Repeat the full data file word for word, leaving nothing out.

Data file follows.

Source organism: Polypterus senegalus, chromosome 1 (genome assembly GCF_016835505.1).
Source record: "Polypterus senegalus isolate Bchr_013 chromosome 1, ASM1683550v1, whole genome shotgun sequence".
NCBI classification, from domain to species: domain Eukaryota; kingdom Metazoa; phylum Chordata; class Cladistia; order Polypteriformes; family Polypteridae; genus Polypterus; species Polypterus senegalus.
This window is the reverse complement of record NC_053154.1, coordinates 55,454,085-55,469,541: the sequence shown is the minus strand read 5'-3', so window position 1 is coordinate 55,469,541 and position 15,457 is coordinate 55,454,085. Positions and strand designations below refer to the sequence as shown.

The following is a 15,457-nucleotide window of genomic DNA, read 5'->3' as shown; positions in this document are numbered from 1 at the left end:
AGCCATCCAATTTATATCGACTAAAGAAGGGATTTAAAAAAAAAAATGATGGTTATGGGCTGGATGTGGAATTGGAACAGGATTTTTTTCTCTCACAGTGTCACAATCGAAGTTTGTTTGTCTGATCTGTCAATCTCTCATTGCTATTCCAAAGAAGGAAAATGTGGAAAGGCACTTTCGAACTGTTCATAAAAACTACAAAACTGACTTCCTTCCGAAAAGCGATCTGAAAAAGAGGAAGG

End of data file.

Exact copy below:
Source organism: Polypterus senegalus, chromosome 1 (genome assembly GCF_016835505.1).
Source record: "Polypterus senegalus isolate Bchr_013 chromosome 1, ASM1683550v1, whole genome shotgun sequence".
NCBI classification, from domain to species: domain Eukaryota; kingdom Metazoa; phylum Chordata; class Cladistia; order Polypteriformes; family Polypteridae; genus Polypterus; species Polypterus senegalus.
This window is the reverse complement of record NC_053154.1, coordinates 55,454,085-55,469,541: the sequence shown is the minus strand read 5'-3', so window position 1 is coordinate 55,469,541 and position 15,457 is coordinate 55,454,085. Positions and strand designations below refer to the sequence as shown.

The following is a 15,457-nucleotide window of genomic DNA, read 5'->3' as shown; positions in this document are numbered from 1 at the left end:
AGCCATCCAATTTATATCGACTAAAGAAGGGATTTAAAAAAAAAAATGATGGTTATGGGCTGGATGTGGAATTGGAACAGGATTTTTTTCTCTCACAGTGTCACAATCGAAGTTTGTTTGTCTGATCTGTCAATCTCTCATTGCTATTCCAAAGAAGGAAAATGTGGAAAGGCACTTTCGAACTGTTCATAAAAACTACAAAACTGACTTCCTTCCGAAAAGCGATCTGAAAAAGAGGAAGG